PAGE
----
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‘Who really owns water?’

Managing PH water supply better
/ 12:12 AM August 12, 2015
IN BALBALAN town in Kalinga, residents enjoy a continuous supply of water from an upland spring. EV ESPIRITU

IN BALBALAN town in Kalinga, residents enjoy a continuous supply of water from an upland spring. EV ESPIRITU

DAYS BEFORE his final State of the Nation Address (Sona), President Aquino revealed something about water governance that should have given Filipinos pause.

“The water sector was so complicated when I assumed office. I discovered that no less than 30 agencies take part in regulating the water sector,” Mr. Aquino recounted saying this when he visited Angat Dam in Bulacan on July 22.

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“What made that situation worse was these institutions acted independently, their respective plans were made impulsively, using insufficient data, while wading through interagency politics. If we compare the water sector to a band, it is as if each member plays a different instrument, producing discordant sounds instead of music,” he said.

“The result: service was bad and we still had insufficient water supply,” he added.

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Mr. Aquino revealed this against the backdrop of Angat’s diminished reservoir supply, a consequence of this year’s prolonged dry spell that recently forced authorities to ration Metro Manila’s water supply.

He said his solution at the beginning of his administration was to put “the band” under the baton of Public Works Secretary Rogelio Singson, who leads the interagency committee on the water sector.

 

Deeper reason

But researchers believed there was a deeper reason for “the nestedness and interlocking set of decisions” made to produce and distribute water, and even the way people consume it.

Before the government reforms water regulations, they said, it should first acknowledge that the rules are dictated by how each Filipino answers this question: “Who really owns water?”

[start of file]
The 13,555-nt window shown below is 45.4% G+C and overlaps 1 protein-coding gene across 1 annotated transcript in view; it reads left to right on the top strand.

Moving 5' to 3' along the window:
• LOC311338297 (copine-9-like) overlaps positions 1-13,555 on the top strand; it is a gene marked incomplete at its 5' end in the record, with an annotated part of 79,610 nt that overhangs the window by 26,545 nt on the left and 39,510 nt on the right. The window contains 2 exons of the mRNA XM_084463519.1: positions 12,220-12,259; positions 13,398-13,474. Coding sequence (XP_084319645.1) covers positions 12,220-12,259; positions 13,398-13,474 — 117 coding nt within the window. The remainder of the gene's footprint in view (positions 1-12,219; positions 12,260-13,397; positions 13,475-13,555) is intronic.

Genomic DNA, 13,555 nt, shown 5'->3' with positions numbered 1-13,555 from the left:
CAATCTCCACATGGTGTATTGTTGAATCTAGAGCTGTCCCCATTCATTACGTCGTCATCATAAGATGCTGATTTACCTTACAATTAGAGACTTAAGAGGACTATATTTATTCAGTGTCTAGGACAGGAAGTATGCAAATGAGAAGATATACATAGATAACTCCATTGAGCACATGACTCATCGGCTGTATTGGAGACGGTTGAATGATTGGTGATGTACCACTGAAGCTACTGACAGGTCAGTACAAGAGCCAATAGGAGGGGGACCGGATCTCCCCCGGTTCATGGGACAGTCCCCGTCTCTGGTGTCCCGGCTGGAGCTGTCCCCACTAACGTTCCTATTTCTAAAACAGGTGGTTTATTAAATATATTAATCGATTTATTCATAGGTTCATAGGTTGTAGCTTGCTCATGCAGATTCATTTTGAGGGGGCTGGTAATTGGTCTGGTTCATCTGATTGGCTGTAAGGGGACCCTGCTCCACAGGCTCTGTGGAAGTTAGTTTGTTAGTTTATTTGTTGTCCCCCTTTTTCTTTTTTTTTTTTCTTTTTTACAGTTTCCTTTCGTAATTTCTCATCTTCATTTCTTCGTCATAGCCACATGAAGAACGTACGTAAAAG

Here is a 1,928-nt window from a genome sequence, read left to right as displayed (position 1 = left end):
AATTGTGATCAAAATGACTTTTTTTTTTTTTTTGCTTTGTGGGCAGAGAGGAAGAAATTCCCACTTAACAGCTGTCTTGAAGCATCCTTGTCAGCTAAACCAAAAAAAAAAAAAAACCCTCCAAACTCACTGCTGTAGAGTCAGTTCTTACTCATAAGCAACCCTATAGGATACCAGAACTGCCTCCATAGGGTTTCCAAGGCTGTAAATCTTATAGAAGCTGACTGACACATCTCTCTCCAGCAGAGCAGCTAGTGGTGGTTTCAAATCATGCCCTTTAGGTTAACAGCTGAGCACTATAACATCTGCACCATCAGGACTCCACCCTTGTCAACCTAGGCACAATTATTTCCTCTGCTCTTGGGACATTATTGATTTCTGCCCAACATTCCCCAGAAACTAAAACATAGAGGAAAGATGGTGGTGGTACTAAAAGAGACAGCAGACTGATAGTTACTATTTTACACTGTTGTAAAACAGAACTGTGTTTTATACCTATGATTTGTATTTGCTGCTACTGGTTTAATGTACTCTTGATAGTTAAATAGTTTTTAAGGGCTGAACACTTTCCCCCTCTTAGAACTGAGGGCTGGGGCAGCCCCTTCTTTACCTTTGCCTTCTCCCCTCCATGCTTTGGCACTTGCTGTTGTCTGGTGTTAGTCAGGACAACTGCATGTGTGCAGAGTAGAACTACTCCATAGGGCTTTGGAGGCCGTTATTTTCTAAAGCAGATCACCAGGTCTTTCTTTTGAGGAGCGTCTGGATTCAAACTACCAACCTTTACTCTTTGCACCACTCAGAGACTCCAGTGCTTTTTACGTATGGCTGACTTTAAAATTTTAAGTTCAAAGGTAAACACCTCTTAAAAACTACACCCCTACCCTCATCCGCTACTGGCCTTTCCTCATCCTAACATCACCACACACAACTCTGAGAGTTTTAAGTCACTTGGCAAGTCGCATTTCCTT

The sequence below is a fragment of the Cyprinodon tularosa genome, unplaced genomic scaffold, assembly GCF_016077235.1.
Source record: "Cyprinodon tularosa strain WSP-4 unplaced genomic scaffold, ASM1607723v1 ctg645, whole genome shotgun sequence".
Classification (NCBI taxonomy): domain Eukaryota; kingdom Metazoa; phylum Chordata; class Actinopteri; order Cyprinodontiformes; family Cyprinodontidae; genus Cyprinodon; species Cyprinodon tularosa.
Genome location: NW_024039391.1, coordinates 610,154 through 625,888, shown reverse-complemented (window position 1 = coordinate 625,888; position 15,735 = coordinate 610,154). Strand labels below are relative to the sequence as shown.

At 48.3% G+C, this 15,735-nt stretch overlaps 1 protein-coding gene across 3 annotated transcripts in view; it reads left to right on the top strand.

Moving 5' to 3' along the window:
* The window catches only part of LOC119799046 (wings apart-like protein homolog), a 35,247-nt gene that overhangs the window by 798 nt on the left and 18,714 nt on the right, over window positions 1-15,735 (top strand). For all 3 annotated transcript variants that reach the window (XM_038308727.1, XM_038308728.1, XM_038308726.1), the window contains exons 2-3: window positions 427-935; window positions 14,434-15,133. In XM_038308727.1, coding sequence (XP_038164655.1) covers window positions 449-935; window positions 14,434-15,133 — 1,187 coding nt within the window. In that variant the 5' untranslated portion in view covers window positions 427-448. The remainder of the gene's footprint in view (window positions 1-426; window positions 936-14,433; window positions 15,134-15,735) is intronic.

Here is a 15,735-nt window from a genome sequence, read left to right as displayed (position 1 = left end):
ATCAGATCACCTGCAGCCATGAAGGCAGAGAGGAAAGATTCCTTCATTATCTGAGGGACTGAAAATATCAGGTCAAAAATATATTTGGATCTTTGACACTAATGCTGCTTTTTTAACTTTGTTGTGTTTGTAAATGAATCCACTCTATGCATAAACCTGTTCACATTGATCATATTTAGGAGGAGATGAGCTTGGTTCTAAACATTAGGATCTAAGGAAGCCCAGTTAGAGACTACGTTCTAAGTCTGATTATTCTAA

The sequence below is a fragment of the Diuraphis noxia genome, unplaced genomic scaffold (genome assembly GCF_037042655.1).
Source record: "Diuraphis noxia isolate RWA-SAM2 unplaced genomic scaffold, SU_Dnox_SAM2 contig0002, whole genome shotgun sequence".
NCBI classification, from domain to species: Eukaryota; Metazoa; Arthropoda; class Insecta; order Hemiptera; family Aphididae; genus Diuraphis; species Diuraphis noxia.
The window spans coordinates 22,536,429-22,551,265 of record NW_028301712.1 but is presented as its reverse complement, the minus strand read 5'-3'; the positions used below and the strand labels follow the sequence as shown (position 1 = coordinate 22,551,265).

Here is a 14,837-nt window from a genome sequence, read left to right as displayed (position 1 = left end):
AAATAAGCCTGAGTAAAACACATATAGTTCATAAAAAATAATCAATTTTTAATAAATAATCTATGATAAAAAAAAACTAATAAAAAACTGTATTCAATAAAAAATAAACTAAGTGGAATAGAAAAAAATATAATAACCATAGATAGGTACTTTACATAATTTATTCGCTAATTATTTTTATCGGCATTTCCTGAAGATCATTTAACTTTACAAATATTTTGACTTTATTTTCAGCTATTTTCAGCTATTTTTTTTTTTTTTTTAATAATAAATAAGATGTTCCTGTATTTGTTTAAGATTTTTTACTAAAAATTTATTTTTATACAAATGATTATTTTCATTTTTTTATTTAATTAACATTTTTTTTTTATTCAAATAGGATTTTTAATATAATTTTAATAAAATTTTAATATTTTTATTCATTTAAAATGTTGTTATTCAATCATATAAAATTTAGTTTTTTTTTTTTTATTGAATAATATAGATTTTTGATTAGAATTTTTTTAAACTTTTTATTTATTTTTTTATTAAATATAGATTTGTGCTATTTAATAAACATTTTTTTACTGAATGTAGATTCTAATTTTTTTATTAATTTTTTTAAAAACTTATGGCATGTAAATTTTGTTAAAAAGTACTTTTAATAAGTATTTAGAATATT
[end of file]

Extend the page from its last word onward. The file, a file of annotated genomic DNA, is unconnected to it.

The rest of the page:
The University of the Philippines found that out when it examined how Filipinos use water, in light of the impact of climate change on water supply.

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UP president Alfredo Pascual pooled scholars from campuses in Baguio, Los Baños and Visayas through the system’s Emerging Interdisciplinary Research Program (EIDR), hoping to understand the roots of the water sector’s sad state of affairs, said Raymundo Rovillos, UP Baguio chancellor.

The UP EIDR study, “Toward Good Water Governance for Development: A Multi-Case Analysis,” surveyed 299 water district administrators, irrigators’ associations, local governments and community-based organizations in 10 provinces about their thoughts on water laws, policies and administration—the elements of water governance.

The weaknesses of the water governance mechanisms in the country have become more apparent as provinces deal with water rationing, transboundary issues and conflicts between communities living upstream and downstream of a crucial river system, according to the study’s initial findings presented at the International Conference on Building Resilience and Developing Sustainability held in UP Baguio early this year.

“While there is a unanimous view that everyone has a right to water, equity in access and participation in decision-making is far from perfect,” said professors Agnes Rola (UPLB), Corazon Abansi (UP Baguio), Rosalie Arcala Hall (UP Visayas) and Joy Lizada (UP Visayas) who drew up the EIDR study.